Microturbines are small combustion turbines approximately the size of a refrigerator with outputs of 25 kW to 500 kW. They evolved from automotive and truck turbochargers, auxiliary power units for airplanes, and small jet engines and are comprised of a compressor, combustor, turbine, alternator, recuperator, and generator.
Microturbines offer a number of potential advantages compared to other technologies for small-scale power generation. These advantages include a small number of moving parts, compact size, light-weight, greater efficiency, lower emissions, lower electricity costs, and opportunities to utilize waste fuels. They have the potential to be located on sites with space limitations for the production of power. Waste heat recovery can be used with these systems to achieve efficiencies greater than 80%.
Turbines are classified by the physical arrangement of the component parts: single shaft or two-shaft, simple cycle or recuperated, inter-cooled, and reheat. The machines generally rotate over 40,000 rpm. Bearing selection, whether the manufacturer uses oil or air, is dependent on usage. A single shaft is the more common design as it is simpler and less expensive to build. Conversely, the split shaft is necessary for machine drive applications, which does not require an inverter to change the frequency of the AC power.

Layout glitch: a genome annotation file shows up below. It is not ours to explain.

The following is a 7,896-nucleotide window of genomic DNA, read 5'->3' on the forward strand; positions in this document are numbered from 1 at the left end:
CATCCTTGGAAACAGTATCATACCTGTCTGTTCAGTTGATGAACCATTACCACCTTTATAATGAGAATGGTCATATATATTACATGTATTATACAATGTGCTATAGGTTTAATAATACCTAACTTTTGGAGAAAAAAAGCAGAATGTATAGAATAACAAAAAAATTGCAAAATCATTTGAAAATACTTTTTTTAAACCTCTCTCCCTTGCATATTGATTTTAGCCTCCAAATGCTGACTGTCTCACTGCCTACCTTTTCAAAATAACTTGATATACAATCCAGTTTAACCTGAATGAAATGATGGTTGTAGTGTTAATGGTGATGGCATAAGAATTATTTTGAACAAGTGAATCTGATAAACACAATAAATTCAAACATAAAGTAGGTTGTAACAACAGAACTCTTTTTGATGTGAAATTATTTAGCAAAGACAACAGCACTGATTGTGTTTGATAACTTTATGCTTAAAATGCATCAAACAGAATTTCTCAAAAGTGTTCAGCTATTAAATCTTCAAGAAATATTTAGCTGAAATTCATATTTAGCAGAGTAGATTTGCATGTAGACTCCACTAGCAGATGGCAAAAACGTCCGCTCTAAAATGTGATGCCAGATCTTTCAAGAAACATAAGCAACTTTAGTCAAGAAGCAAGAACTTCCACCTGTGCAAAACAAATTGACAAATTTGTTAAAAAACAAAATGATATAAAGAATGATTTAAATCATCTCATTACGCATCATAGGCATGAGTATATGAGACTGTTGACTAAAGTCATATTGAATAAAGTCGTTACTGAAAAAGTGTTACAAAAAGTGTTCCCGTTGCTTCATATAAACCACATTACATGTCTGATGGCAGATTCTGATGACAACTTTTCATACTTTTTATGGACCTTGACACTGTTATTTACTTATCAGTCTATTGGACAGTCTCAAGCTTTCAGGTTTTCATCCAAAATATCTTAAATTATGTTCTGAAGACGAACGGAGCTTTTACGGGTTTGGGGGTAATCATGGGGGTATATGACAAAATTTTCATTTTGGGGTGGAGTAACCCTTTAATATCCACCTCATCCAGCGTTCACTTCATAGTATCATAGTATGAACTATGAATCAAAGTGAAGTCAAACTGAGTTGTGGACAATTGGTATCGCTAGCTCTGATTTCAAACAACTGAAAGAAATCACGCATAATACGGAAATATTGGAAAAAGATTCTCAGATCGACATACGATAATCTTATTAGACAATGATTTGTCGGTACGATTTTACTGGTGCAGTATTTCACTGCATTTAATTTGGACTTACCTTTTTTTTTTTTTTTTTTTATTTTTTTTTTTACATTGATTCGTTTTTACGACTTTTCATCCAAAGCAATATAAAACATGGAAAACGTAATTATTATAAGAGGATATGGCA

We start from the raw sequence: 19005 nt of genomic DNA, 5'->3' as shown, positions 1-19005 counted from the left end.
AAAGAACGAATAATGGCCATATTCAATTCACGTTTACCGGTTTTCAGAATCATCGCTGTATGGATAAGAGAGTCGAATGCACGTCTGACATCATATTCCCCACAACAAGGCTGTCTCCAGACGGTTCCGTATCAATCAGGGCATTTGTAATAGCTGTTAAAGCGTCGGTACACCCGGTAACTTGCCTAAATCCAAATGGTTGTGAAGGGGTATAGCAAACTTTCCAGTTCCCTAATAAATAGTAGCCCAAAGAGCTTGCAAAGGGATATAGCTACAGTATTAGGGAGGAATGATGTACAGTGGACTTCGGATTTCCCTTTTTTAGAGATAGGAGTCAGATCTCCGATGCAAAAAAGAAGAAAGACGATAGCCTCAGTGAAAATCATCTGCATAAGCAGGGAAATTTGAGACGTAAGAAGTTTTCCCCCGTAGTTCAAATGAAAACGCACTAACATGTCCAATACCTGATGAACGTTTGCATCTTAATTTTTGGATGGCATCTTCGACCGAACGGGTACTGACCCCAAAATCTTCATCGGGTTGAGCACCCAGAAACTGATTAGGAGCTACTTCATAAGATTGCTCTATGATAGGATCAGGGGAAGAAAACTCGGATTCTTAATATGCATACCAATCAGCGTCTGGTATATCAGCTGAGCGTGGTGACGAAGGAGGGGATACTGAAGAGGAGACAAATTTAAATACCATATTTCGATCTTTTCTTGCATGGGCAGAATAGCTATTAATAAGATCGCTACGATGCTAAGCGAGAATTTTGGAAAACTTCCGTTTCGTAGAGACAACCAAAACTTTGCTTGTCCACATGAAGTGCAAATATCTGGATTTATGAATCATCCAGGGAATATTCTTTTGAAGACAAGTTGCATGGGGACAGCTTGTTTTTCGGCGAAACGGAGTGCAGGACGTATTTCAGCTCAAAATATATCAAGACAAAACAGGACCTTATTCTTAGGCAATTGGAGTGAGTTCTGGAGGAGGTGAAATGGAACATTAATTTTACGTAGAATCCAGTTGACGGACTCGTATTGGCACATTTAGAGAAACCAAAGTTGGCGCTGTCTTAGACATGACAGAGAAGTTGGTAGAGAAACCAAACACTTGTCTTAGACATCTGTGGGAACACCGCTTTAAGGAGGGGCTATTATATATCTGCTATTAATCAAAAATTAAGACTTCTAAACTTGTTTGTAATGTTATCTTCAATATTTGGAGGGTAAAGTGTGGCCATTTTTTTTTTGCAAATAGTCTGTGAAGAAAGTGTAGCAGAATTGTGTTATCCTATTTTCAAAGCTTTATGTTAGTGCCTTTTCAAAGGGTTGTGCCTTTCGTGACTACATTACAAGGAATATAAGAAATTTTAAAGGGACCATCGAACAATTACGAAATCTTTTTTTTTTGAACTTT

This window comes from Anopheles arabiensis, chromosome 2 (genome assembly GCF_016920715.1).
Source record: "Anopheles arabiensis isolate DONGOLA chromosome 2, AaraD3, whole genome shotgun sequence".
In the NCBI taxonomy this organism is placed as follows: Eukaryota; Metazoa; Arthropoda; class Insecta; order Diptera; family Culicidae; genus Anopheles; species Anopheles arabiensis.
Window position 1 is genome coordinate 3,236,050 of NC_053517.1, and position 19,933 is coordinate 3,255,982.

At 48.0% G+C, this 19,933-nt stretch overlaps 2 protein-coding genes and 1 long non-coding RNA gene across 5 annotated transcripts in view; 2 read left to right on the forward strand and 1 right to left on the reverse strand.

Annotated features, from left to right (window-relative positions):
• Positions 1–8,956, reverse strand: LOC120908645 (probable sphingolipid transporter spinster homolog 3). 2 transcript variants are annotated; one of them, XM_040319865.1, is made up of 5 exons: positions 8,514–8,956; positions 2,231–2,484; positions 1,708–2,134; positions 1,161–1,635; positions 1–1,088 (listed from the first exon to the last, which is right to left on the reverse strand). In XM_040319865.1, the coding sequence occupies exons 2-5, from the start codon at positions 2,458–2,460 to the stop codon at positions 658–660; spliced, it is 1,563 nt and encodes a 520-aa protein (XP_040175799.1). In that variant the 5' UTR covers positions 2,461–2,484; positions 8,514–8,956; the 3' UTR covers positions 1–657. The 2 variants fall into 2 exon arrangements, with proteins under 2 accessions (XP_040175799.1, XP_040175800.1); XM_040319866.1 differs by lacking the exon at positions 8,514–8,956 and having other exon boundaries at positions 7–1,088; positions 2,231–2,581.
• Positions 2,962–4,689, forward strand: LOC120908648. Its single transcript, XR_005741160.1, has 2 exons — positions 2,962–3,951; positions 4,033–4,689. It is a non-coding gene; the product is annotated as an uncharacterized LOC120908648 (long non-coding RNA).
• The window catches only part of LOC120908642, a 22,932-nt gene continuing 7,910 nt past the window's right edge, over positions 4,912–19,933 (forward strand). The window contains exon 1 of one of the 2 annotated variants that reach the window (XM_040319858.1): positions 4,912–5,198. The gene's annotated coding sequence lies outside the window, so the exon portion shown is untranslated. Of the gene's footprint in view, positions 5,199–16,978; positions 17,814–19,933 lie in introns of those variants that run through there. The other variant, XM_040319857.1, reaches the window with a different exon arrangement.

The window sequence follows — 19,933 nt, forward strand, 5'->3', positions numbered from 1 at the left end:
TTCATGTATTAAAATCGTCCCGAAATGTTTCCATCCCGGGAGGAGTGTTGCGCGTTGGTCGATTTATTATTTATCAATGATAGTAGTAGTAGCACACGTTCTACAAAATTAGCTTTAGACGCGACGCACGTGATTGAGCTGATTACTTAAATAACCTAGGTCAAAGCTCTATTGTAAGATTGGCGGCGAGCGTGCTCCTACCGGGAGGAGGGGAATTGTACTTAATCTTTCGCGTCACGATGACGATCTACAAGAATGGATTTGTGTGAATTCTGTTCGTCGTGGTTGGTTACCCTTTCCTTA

Microturbines can also be classified as simple cycle or recuperated. In a simple cycle, or unrecuperated, turbine, compressed air is mixed with fuel and burned under constant pressure conditions. The resulting hot gas is allowed to expand through a turbine to perform work. Simple cycle microturbines have a lower cost, higher reliability, and more heat available for cogeneration applications than recuperated units. Recuperated units use a sheet-metal heat exchanger that recovers some of the heat from an exhaust stream and transfer it to the incoming air stream. The preheated air is then used in the combustion process. If the air is preheated, less fuel is necessary to raise its temperature to the required level at the turbine inlet. Recuperated units have a higher thermal to electric ratio than unrecuperated units and, in addition, can produce 30-40 percent fuel savings from preheating.
Advanced materials, such as ceramics and thermal barrier coatings, are some of the key enabling technologies to further improve microturbines. Efficiency gains can be achieved with materials like ceramics, which allow a significant increase in engine operating temperature.
Because of their compact size, relatively low capital costs, and expected low operations and maintenance costs, automatic electronic control, microturbines are expected to capture a significant share of the distributed generation market.